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Charles Elwood "Chuck" Yeager (born February 13, 1923) is a retired General in the United States Air Force and noted test pilot. He is widely considered to be the first pilot to travel faster than sound (1947). Originally retiring as a brigadier general, Yeager was promoted to major general on the Air Force's retired list 20 years later for his military achievements.

His career began in World War II as a private in the U.S. Army Air Forces. After serving as an aircraft mechanic, in September, 1942 he entered enlisted pilot training and upon graduation was promoted to the rank of Flight Officer (WW 2 U.S. Army Air Forces rank equivalent to Warrant Officer) and became a P-51 Mustang fighter pilot. After the war he became a test pilot of many kinds of aircraft and rocket planes. Yeager was the first man to break the sound barrier on October 14, 1947, flying the experimental Bell X-1 at Mach 1 at an altitude of 13,700 m (45,000 ft). Although Scott Crossfield was the first man to fly faster than Mach 2 in 1953, Yeager shortly thereafter exceeded Mach 2.4. He later commanded fighter squadrons and wings in Germanymarker and in Southeast Asia during the Vietnam War, and in recognition of the outstanding performance ratings of those units he then was promoted to brigadier general. Yeager's flying career spans more than sixty years and has taken him to every corner of the globe, even into the Soviet Unionmarker during the height of the Cold War.


Yeager was born to farming-parents Susie Mae and Albert Hal Yeager in Myra, West Virginiamarker and graduated from high school in Hamlin, West Virginiamarker. Yeager had two brothers, Roy and Hal, Jr., and two sisters, Doris Ann (accidentally killed by Roy with a shotgun while still an infant) and Pansy Lee. His first association with the military was as a participant in the Citizens Military Training Camp at Fort Benjamin Harrisonmarker, Indianapolis, Indianamarker, during both the summers of 1939 and 1940. On February 26, 1945, Yeager married Glennis Dickhouse, and the couple had four children. Glennis Yeager died in 1990.

Chuck Yeager is not related to Jeana Yeager, one of the two pilots of the Rutan Voyager aircraft, which circled the world without landing or refueling. The name "Yeager" is an Anglicized form of the German, Dutch and Scandinavian name, Jäger (German: "hunter") , and so is common among immigrants of those communities. He is the uncle of former baseball catcher Steve Yeager.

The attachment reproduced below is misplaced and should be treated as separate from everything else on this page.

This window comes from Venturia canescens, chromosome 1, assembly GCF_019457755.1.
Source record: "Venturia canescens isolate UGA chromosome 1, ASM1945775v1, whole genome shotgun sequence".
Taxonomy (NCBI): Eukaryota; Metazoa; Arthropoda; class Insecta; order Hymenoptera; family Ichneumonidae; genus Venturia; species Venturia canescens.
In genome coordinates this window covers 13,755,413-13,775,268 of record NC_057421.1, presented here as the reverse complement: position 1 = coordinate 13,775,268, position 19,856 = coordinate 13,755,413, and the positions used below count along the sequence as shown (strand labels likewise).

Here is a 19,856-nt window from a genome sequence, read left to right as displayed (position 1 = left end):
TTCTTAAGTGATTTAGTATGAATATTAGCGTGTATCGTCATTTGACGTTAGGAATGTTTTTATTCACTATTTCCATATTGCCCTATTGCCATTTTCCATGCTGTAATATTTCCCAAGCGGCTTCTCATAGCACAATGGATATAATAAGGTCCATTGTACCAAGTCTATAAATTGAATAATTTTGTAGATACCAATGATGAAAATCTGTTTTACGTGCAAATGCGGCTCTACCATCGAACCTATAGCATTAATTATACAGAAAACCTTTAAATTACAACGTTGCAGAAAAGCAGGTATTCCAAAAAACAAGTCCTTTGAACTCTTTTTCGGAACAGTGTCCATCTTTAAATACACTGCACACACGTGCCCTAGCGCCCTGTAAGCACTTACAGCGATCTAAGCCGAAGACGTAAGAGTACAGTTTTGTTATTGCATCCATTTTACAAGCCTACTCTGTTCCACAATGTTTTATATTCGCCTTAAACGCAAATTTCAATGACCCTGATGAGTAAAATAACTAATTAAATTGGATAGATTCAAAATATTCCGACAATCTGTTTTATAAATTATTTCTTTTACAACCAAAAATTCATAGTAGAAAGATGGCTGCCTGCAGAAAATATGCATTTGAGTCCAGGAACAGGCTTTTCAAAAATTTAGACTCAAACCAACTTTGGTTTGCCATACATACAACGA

World War II

Yeager enlisted as a private in the U.S. Army Air Forces (USAAF) on September 12, 1941, and became an aircraft mechanic at George Air Force Basemarker, Victorville, Californiamarker. When he enlisted Yeager was not eligible for flight training because of his age and educational background, but the entry of the U.S. into World War II less than two months later prompted the USAAF to alter its recruiting standards. Blessed with remarkable 20/10 vision, Yeager displayed natural talent as a pilot and was accepted for flight training. He received his wings and a promotion to Flight Officer at Luke Fieldmarker, Arizonamarker, where he graduated from class 43C on March 10, 1943. Assigned to the 357th Fighter Group at Tonopah, Nevadamarker, he initially trained as a fighter pilot flying P-39 Airacobras and went overseas with the group on November 23, 1943.

P-51D-20NA Glamorous Glen III, is the aircraft in which Chuck Yeager pilot achieved most of his aerial victories.

Stationed in the United Kingdommarker at RAF Leistonmarker, Yeager flew P-51 Mustangs in combat (he named his aircraft Glamorous Glennis after his girlfriend, Glennis Faye Dickhouse, who became his wife in February 1945) with the 363rd Fighter Squadron. He had gained one victory before he was shot down over Francemarker on his eighth mission, on March 5, 1944. He escaped to Spainmarker on March 30 with the help of the Maquis (French Resistance) and returned to England on May 15, 1944. During his stay with the Maquis, Yeager assisted the guerrillas in duties that did not involve direct combat, though he did help to construct bombs for the group, a skill that he had learned from his father. He was awarded the Bronze Star for helping another airman, who lost part of his leg during the escape attempt, to cross the Pyreneesmarker.